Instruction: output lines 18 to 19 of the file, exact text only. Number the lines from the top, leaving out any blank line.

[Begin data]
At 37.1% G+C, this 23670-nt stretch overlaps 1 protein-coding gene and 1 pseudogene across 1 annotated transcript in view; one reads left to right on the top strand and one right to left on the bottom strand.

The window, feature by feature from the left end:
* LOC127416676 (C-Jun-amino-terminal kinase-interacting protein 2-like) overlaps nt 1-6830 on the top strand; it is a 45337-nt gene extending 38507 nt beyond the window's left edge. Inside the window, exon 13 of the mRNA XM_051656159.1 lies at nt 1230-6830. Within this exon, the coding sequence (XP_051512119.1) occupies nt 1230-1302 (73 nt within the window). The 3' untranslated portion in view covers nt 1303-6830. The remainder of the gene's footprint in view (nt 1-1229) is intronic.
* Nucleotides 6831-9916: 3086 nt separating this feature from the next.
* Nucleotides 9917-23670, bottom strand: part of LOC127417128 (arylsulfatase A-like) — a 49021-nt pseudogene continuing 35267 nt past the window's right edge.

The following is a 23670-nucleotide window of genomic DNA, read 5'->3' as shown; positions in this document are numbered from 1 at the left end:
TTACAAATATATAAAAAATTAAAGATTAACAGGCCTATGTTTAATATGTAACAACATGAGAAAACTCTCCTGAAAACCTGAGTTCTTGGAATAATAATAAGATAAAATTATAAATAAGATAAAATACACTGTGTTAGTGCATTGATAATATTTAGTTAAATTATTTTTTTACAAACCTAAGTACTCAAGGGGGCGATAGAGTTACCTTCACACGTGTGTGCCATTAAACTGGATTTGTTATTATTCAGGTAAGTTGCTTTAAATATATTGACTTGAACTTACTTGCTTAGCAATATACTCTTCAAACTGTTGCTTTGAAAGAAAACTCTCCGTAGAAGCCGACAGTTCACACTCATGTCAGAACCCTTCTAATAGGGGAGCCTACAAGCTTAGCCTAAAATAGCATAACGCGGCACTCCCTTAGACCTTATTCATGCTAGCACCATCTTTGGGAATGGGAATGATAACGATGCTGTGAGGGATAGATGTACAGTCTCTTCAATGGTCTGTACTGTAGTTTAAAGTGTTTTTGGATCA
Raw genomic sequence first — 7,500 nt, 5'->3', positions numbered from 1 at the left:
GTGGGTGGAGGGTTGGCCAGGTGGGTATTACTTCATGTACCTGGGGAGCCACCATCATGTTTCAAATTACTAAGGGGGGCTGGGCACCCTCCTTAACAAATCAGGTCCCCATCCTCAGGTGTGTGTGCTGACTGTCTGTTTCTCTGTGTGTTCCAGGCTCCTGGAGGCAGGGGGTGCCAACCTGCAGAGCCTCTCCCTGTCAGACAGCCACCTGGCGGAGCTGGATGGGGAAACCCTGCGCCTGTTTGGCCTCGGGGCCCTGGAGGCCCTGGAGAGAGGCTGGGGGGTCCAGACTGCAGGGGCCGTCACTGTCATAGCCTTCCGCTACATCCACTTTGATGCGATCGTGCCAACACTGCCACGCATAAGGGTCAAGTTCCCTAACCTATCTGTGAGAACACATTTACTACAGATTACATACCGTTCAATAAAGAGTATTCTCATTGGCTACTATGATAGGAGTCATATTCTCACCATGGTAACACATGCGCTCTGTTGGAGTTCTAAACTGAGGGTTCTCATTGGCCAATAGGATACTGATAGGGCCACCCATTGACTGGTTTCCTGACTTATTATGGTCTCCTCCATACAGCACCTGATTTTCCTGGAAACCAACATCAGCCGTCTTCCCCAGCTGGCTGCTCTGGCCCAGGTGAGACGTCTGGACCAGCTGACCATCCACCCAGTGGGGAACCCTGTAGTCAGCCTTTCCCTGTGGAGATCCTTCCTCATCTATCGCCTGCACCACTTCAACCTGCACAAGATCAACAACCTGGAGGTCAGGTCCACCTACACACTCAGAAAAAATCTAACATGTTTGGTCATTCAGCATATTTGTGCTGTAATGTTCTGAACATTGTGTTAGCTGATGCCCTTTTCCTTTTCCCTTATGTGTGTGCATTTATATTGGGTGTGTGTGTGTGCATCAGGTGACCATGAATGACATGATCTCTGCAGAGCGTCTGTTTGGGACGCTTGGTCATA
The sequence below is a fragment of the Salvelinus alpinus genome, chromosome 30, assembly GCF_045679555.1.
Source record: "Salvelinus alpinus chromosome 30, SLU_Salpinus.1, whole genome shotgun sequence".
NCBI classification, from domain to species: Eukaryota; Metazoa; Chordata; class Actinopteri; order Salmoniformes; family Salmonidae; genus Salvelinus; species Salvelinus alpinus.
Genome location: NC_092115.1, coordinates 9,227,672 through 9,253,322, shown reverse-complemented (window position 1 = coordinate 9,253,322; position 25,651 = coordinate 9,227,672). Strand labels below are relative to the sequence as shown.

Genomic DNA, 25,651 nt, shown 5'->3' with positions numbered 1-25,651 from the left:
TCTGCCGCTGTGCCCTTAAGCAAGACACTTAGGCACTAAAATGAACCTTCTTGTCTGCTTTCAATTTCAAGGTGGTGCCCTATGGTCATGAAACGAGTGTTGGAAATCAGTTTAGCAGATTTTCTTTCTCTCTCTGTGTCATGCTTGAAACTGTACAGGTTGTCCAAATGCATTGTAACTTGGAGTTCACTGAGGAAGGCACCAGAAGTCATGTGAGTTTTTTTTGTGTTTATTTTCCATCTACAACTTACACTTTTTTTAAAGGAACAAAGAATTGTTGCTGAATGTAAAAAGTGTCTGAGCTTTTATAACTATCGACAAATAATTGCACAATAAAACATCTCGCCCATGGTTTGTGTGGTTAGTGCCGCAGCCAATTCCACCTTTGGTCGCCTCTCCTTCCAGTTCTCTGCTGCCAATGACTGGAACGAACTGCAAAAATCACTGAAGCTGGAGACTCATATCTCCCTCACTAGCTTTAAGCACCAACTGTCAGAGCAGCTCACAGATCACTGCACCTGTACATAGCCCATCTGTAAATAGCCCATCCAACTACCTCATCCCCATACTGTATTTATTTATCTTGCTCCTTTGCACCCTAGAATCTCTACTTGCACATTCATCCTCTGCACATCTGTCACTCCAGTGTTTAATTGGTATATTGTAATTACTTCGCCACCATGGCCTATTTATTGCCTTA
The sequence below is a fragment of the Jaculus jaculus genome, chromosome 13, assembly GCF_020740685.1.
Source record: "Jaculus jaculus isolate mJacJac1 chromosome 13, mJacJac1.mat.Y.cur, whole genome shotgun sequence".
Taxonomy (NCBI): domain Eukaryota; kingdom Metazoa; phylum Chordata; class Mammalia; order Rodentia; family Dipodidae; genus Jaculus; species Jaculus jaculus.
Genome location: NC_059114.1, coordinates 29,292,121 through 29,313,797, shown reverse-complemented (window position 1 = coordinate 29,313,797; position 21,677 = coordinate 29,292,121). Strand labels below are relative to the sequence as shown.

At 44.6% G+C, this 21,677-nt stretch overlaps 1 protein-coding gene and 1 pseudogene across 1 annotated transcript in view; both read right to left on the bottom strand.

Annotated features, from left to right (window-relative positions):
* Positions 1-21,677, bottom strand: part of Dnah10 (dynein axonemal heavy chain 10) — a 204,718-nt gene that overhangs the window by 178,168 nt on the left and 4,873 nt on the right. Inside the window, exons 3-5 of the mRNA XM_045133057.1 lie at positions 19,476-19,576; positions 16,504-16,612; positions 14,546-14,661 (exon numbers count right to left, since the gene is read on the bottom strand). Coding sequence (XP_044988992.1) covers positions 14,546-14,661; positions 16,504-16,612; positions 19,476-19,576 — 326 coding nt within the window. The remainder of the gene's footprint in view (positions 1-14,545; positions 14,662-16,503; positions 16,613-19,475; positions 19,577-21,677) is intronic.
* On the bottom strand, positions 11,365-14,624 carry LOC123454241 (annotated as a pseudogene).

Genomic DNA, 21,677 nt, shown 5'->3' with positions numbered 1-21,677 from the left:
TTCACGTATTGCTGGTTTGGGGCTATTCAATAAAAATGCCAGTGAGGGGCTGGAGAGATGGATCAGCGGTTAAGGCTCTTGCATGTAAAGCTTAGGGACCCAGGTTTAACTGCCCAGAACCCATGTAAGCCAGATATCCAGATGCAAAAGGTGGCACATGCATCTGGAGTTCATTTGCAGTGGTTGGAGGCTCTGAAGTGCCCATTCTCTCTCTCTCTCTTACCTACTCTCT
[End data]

Taxonomy (NCBI): domain Eukaryota; kingdom Metazoa; phylum Chordata; class Mammalia; order Rodentia; family Dipodidae; genus Jaculus; species Jaculus jaculus.
Genome location: NC_059114.1, coordinates 29,292,121 through 29,313,797, shown reverse-complemented (window position 1 = coordinate 29,313,797; position 21,677 = coordinate 29,292,121). Strand labels below are relative to the sequence as shown.